Forever friends, complex plot. In these books, children also begin to follow longer, twistier stories, to enter into enchanting and breathtaking literary fantasy worlds with their own rules and logic, and to discover stories that will help them work through the many changes they are experiencing in their world and in themselves. Visual interest still matters. If your child is shying away from or struggling to read chapter books, seek out the more visual ones, with at least one illustration on each page. The best of these heavily illustrated early chapter books are brilliant!
Long, long, loooong series. As strong as the original concepts may be, the freshness factor may indeed be lacking in later titles. Still, if your child is into these, keep them coming. Tip: Borrow, swap and otherwise obtain these books used, as your child races through each one once, never to crack it open again. Reluctance to try something new. The early chapter book mega-series franchises also hog up valuable shelf space in libraries and bookstores, so make an effort to introduce your little fan to newer, lesser known series, many of which are more literary, nuanced reads, with better art and more interesting language.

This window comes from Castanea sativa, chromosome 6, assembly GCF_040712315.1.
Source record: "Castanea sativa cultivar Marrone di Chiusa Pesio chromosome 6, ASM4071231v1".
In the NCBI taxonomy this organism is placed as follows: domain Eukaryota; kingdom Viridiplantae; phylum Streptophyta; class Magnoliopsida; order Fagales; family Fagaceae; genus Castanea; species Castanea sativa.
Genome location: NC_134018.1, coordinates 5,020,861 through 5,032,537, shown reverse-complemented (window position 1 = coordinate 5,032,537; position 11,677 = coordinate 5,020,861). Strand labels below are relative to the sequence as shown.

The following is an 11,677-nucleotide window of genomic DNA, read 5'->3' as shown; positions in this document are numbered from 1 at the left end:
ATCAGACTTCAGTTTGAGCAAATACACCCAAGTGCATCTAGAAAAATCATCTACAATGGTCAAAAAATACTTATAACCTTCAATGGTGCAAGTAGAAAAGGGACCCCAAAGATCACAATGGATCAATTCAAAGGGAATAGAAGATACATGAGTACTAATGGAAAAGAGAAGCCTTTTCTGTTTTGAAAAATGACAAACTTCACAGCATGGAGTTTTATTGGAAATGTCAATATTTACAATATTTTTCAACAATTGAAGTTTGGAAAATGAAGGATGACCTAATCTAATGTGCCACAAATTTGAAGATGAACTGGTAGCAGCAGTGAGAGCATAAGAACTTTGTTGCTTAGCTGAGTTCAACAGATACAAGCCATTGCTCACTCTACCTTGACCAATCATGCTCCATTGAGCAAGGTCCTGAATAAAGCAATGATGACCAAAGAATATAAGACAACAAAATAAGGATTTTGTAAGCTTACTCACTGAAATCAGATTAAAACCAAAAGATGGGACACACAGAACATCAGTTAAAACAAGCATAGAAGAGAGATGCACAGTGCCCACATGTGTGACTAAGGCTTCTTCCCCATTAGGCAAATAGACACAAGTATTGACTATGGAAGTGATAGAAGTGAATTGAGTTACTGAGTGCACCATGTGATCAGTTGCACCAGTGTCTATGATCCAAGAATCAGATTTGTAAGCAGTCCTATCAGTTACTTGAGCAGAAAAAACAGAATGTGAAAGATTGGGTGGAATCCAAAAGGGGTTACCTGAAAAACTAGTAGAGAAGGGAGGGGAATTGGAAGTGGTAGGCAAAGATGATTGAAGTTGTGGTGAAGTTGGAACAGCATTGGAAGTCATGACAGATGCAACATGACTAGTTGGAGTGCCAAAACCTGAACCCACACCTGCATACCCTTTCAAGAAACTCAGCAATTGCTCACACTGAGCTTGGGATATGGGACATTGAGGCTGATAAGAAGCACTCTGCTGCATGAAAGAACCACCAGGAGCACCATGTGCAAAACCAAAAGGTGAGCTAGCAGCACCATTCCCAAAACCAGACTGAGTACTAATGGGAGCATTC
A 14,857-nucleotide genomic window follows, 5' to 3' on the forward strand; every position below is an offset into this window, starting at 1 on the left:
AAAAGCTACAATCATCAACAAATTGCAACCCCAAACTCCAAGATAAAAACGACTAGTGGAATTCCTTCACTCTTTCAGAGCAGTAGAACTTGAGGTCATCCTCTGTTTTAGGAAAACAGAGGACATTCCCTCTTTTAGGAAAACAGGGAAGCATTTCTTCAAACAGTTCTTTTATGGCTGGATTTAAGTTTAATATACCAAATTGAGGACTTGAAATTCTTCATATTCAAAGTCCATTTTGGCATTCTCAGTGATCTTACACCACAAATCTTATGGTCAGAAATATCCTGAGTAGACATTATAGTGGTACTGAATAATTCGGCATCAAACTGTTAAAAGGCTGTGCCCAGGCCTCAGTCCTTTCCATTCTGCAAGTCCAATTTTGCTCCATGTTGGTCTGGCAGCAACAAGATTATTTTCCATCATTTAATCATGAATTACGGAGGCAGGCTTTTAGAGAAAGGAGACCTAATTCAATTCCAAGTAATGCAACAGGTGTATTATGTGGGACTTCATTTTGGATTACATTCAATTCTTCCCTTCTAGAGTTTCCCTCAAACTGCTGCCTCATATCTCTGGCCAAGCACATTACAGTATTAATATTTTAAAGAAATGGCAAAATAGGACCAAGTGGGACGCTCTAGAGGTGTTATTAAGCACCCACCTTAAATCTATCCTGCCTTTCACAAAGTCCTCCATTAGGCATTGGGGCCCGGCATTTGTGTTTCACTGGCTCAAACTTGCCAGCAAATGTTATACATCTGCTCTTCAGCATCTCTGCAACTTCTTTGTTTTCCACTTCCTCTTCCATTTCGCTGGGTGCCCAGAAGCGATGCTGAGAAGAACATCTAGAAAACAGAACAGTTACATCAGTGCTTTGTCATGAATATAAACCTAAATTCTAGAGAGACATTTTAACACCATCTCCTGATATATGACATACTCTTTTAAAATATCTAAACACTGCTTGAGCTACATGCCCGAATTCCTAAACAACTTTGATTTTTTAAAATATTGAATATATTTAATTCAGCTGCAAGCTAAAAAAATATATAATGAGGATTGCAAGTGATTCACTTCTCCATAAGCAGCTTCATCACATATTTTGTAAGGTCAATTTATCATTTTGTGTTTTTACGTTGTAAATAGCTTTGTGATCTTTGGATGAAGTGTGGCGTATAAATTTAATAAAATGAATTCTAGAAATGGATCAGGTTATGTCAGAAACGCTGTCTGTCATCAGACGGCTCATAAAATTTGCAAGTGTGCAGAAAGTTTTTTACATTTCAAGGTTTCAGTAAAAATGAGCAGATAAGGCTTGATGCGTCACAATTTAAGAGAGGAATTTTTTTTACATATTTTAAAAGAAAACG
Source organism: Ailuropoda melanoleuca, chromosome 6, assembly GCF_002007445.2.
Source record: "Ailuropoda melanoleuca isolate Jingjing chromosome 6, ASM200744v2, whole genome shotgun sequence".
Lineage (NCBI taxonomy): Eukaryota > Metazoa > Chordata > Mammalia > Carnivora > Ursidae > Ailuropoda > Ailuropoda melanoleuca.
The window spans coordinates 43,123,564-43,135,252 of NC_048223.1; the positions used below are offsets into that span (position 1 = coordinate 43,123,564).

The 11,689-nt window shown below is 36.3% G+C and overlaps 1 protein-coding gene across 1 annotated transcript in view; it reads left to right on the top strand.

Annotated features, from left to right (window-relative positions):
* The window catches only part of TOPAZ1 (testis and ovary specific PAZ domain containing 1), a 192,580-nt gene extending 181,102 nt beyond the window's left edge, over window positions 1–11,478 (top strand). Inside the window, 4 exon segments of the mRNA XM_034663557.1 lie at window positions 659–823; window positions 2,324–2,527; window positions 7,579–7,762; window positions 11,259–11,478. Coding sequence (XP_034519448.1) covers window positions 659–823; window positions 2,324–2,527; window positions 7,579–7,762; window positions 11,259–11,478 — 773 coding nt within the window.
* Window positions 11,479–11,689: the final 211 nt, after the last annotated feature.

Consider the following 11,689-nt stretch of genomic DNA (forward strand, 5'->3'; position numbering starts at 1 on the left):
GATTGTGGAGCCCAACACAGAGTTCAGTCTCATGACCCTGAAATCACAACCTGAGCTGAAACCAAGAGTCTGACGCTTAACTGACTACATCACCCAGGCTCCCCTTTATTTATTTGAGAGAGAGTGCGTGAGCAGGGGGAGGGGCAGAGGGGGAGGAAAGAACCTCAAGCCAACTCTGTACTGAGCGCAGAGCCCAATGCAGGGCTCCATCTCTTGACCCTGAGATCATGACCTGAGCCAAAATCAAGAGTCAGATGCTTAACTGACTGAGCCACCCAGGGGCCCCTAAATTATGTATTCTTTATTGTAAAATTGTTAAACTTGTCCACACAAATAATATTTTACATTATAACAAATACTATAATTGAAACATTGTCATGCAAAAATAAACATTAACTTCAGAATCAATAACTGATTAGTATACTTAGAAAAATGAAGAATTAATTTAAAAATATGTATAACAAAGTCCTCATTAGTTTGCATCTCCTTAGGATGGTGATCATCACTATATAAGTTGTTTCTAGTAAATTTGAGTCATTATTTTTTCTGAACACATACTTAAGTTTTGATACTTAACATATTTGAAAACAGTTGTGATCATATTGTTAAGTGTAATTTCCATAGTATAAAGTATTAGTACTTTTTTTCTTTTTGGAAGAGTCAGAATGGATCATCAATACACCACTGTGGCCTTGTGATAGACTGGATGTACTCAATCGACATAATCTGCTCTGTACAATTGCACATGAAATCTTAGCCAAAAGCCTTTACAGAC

The books in some of these series are best read in order, but with many your child can jump in at any point. Two friends — who never meant to like each other — share adventures. Kids can use their problem solving skills to solve mysteries with Nate. Here comes a lovably energetic little sister with a BIG personality — and an imagination to match!
A cat goes berserk, in alphabetical order. The recommended age range for a middle-grade novel is not usually apparent on the book itself. Children of this age are interested both in defining their own identities and in investigating questions about the larger world. A good middle-grade book can be surprisingly philosophical, taking on notions like fairness, justice, freedom and compassion.